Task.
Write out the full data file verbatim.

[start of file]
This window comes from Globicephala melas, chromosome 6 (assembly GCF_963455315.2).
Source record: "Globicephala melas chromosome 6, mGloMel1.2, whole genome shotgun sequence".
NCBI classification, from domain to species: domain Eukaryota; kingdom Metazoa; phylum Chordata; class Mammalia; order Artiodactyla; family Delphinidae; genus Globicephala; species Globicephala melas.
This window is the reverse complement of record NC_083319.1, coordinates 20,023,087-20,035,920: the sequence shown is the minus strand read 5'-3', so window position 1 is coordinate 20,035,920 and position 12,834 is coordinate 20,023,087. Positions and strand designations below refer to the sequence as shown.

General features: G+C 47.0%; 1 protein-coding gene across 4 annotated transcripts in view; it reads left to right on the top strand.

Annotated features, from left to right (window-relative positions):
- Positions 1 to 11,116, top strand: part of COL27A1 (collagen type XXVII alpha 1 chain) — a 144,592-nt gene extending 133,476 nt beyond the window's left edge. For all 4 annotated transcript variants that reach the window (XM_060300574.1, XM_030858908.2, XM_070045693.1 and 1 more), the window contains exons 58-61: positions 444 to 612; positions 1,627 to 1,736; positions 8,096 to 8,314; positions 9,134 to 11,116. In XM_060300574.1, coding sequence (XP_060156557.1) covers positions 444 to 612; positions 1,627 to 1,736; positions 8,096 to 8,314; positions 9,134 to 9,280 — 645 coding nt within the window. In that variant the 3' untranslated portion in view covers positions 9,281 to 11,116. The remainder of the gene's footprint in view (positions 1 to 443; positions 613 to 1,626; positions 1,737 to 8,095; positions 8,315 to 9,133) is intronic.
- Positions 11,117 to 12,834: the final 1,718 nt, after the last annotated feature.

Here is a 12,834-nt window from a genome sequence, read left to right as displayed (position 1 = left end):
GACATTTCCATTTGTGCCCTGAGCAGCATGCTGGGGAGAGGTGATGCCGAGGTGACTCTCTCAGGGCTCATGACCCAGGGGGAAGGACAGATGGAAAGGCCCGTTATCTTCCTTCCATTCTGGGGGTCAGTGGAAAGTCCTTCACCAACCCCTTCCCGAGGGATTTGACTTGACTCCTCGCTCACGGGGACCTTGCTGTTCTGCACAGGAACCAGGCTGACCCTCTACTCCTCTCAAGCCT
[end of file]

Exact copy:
This window comes from Globicephala melas, chromosome 6 (assembly GCF_963455315.2).
Source record: "Globicephala melas chromosome 6, mGloMel1.2, whole genome shotgun sequence".
NCBI classification, from domain to species: domain Eukaryota; kingdom Metazoa; phylum Chordata; class Mammalia; order Artiodactyla; family Delphinidae; genus Globicephala; species Globicephala melas.
This window is the reverse complement of record NC_083319.1, coordinates 20,023,087-20,035,920: the sequence shown is the minus strand read 5'-3', so window position 1 is coordinate 20,035,920 and position 12,834 is coordinate 20,023,087. Positions and strand designations below refer to the sequence as shown.

General features: G+C 47.0%; 1 protein-coding gene across 4 annotated transcripts in view; it reads left to right on the top strand.

Annotated features, from left to right (window-relative positions):
- Positions 1 to 11,116, top strand: part of COL27A1 (collagen type XXVII alpha 1 chain) — a 144,592-nt gene extending 133,476 nt beyond the window's left edge. For all 4 annotated transcript variants that reach the window (XM_060300574.1, XM_030858908.2, XM_070045693.1 and 1 more), the window contains exons 58-61: positions 444 to 612; positions 1,627 to 1,736; positions 8,096 to 8,314; positions 9,134 to 11,116. In XM_060300574.1, coding sequence (XP_060156557.1) covers positions 444 to 612; positions 1,627 to 1,736; positions 8,096 to 8,314; positions 9,134 to 9,280 — 645 coding nt within the window. In that variant the 3' untranslated portion in view covers positions 9,281 to 11,116. The remainder of the gene's footprint in view (positions 1 to 443; positions 613 to 1,626; positions 1,737 to 8,095; positions 8,315 to 9,133) is intronic.
- Positions 11,117 to 12,834: the final 1,718 nt, after the last annotated feature.

Here is a 12,834-nt window from a genome sequence, read left to right as displayed (position 1 = left end):
GACATTTCCATTTGTGCCCTGAGCAGCATGCTGGGGAGAGGTGATGCCGAGGTGACTCTCTCAGGGCTCATGACCCAGGGGGAAGGACAGATGGAAAGGCCCGTTATCTTCCTTCCATTCTGGGGGTCAGTGGAAAGTCCTTCACCAACCCCTTCCCGAGGGATTTGACTTGACTCCTCGCTCACGGGGACCTTGCTGTTCTGCACAGGAACCAGGCTGACCCTCTACTCCTCTCAAGCCT